In the last paragraphs of the pamphlet, the DMSC states that ‘we have decided to request our esteemed visitors to support our program through token donation. To systematize the process, Durbar (umbrella of sex workers different organizations) decided to put charges on exposure visits.’…..‘The charges fixed for this exposure visit is Rs. 1,000.00 (Rupees One thousand only) per person.’….‘This charge will include only project briefing and visit to a near-by field for a half a day program. This will not include food and travel expenses.’….‘Cars may be rented from our Project for visiting far-off field visits.’
A 1000 Rupees would go a long way with Champa Das. So would the 50 Million Rupees that the UMSC, a subdivision of the DMSC has in the bank, for a rainy day, apparently. Debashish Chowdury shows me some recent press clippings his organization has received. Melinda Gates, the wife of the world’s richest man, has been to Sonagachi. She left 200 Million $US in India to fight AIDS. Will it help in the hand of people who promote a red light area like a zoo? Melinda Gates thinks that India’s pop stars and cricket players will change the nation’s perception on HIV.
Debashish Chowdury is getting agitated by my questions, “You are misunderstanding all this. You cannot make a statement about Sonagachi after only an hour in the field. Many of the women here choose to work in Sonagachi. DMSC is fighting for the legalisation of this work in order to give dignity and independence to India’s sexworkers.”
Indeed, the DMSC has been organizing festivals in Calcutta, where sex workers cook and dance for the local community. In the eyes of the average Indian, that’s a fun day out freak show.
Mahla Singh, one of the organisation’s founders, states, ”It is rarely acknowledged that for most sex workers, entering the sex industry is not a result of coercion or an act of desperation but a rational choice.”
I spoke to scores of sex workers in brothels across Calcutta. The only sex workers I met who’d made a rational choice of sorts where the high class girls in the city’s discos who charge up to 1000$ a night. It’s a long way from a posh Park Street night-spot to Sonagachi. The vast majority of sexworkers in India were sold into the business. The DMSC is cultivating the image of the ‘happy hooker’, a vapid hope raised with donors in order to attract large funds from abroad.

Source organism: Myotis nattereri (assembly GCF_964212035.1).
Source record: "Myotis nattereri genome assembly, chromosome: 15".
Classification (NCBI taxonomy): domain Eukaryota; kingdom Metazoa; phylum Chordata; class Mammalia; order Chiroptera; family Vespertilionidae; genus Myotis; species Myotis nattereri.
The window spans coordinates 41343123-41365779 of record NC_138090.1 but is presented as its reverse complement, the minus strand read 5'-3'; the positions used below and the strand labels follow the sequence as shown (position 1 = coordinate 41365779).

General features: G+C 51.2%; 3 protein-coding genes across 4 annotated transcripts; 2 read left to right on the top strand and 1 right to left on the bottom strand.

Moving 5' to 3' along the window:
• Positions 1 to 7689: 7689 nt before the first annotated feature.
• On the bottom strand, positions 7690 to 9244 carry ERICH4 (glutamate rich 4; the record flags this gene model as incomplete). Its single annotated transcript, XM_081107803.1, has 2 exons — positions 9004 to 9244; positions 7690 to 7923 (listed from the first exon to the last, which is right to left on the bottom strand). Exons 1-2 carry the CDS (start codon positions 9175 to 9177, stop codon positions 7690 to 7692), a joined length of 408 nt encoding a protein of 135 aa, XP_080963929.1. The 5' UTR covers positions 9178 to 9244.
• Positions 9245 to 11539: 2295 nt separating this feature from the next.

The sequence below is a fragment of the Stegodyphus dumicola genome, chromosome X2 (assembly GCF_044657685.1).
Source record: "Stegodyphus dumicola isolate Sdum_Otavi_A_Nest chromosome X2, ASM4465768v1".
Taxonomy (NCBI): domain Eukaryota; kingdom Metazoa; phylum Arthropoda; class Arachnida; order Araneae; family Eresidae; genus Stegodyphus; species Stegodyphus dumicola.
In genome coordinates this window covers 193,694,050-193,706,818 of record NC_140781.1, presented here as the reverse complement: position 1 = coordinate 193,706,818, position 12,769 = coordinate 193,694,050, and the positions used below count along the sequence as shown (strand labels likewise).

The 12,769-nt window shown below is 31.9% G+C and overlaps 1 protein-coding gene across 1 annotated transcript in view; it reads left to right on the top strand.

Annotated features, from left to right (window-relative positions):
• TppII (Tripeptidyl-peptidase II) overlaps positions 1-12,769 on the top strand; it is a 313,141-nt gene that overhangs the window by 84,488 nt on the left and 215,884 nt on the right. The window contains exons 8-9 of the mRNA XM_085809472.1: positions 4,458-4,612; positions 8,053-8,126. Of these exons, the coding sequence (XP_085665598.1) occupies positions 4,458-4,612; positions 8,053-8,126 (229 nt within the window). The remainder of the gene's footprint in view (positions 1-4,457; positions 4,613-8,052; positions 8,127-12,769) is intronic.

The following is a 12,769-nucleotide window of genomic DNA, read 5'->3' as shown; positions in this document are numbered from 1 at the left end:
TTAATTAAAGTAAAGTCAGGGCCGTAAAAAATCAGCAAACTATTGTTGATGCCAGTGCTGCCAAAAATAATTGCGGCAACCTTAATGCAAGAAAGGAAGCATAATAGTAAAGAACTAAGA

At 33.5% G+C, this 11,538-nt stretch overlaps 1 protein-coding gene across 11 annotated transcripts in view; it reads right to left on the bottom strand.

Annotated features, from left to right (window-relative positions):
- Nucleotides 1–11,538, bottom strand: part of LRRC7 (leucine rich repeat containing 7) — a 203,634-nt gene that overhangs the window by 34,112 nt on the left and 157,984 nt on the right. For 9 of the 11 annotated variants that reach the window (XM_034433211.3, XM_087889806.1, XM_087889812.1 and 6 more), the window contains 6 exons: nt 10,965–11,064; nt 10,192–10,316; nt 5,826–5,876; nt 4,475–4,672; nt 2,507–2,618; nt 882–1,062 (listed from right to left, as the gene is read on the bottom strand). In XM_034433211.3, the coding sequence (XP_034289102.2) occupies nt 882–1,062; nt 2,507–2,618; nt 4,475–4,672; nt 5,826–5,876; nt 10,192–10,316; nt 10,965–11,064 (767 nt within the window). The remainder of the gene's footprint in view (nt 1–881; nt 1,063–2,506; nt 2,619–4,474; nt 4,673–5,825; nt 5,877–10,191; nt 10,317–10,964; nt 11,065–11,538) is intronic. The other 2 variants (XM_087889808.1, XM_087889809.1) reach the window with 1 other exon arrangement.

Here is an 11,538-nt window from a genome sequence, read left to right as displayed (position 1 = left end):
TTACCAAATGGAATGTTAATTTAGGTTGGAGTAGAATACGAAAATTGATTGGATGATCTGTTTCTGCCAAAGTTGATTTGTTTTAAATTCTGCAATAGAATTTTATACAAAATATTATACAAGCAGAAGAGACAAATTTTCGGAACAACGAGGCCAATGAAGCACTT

Indrani Sinha, director of Sanlaap, another organization purporting to help sex workers, disagrees with the DMSC’s philosophy. “Most women are coerced into this trade. I don’t think legalisation is the solution. We hear of women being trafficked into Calcutta’s red light districts every day. I wouldn’t even call prostitution work in this country.”
To celebrate its 12-year anniversary, the DMSC recently produced a fashion show. Debashish Chowdury is reluctant to show me the press clipping. After some heckling he hands me the Bengal-language reports. Sex workers turned into catwalk models for just one day. The clothes sold, the women went back to work. The monitoring officer has understood that it’s not a story a western audience might take to.
I refuse to pay. “With all due respect, I cannot pay this fee, which is squarely aimed at the media and trivializes the terrible circumstances out in the street. Prostitutes appear to have few rights in Calcutta, despite the best efforts of organizations like Durbar.”
Debashish Chowdury asks me to put my point of view in writing (I am doing so now), “The director is the child of a sex worker you know. WE don’t use the word prostitute. It’s derogatory. We believe sex workers should be allowed to work legally.”
He knows as well as I do that this is not going to happen anytime soon in a society where women have little independence and many are regularly abused, disadvantaged, starved and sold, beaten and killed by their male superiors, partners or family members. I am talking about ordinary women. Women like Champa Das are right at the bottom of a human pyramid so gigantic it almost defies definition. In other red light areas around the city, like Kalighat, thousands of young Nepali and Bengali girls work out of small hovels. In train stations all over Calcutta, in alleys and in the streets, more than a hundred thousand children eke out a living, sliding in and out of sex abuse situations every day.